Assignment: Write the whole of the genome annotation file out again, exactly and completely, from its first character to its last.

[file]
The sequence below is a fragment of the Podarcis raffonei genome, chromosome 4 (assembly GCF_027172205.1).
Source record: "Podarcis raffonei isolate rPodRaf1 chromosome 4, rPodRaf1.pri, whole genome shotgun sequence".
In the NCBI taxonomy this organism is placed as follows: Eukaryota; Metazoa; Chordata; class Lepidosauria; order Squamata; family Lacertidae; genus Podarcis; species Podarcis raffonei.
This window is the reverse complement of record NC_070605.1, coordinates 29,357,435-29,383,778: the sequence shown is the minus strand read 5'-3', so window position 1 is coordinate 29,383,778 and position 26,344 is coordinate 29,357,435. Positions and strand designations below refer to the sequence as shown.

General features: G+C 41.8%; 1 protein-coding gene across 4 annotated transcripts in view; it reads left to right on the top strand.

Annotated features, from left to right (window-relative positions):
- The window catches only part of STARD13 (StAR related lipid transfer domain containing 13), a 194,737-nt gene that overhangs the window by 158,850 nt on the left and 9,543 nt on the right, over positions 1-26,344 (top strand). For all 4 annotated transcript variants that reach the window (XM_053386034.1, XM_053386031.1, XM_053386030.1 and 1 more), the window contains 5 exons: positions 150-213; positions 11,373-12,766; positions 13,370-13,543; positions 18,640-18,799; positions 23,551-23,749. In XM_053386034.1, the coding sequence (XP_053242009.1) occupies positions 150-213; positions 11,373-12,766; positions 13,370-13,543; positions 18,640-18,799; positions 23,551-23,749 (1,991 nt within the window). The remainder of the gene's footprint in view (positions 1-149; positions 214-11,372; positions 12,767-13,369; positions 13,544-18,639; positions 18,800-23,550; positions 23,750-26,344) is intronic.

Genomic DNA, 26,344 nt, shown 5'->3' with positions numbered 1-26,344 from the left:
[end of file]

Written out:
The sequence below is a fragment of the Podarcis raffonei genome, chromosome 4 (assembly GCF_027172205.1).
Source record: "Podarcis raffonei isolate rPodRaf1 chromosome 4, rPodRaf1.pri, whole genome shotgun sequence".
In the NCBI taxonomy this organism is placed as follows: Eukaryota; Metazoa; Chordata; class Lepidosauria; order Squamata; family Lacertidae; genus Podarcis; species Podarcis raffonei.
This window is the reverse complement of record NC_070605.1, coordinates 29,357,435-29,383,778: the sequence shown is the minus strand read 5'-3', so window position 1 is coordinate 29,383,778 and position 26,344 is coordinate 29,357,435. Positions and strand designations below refer to the sequence as shown.

General features: G+C 41.8%; 1 protein-coding gene across 4 annotated transcripts in view; it reads left to right on the top strand.

Annotated features, from left to right (window-relative positions):
- The window catches only part of STARD13 (StAR related lipid transfer domain containing 13), a 194,737-nt gene that overhangs the window by 158,850 nt on the left and 9,543 nt on the right, over positions 1-26,344 (top strand). For all 4 annotated transcript variants that reach the window (XM_053386034.1, XM_053386031.1, XM_053386030.1 and 1 more), the window contains 5 exons: positions 150-213; positions 11,373-12,766; positions 13,370-13,543; positions 18,640-18,799; positions 23,551-23,749. In XM_053386034.1, the coding sequence (XP_053242009.1) occupies positions 150-213; positions 11,373-12,766; positions 13,370-13,543; positions 18,640-18,799; positions 23,551-23,749 (1,991 nt within the window). The remainder of the gene's footprint in view (positions 1-149; positions 214-11,372; positions 12,767-13,369; positions 13,544-18,639; positions 18,800-23,550; positions 23,750-26,344) is intronic.

Genomic DNA, 26,344 nt, shown 5'->3' with positions numbered 1-26,344 from the left: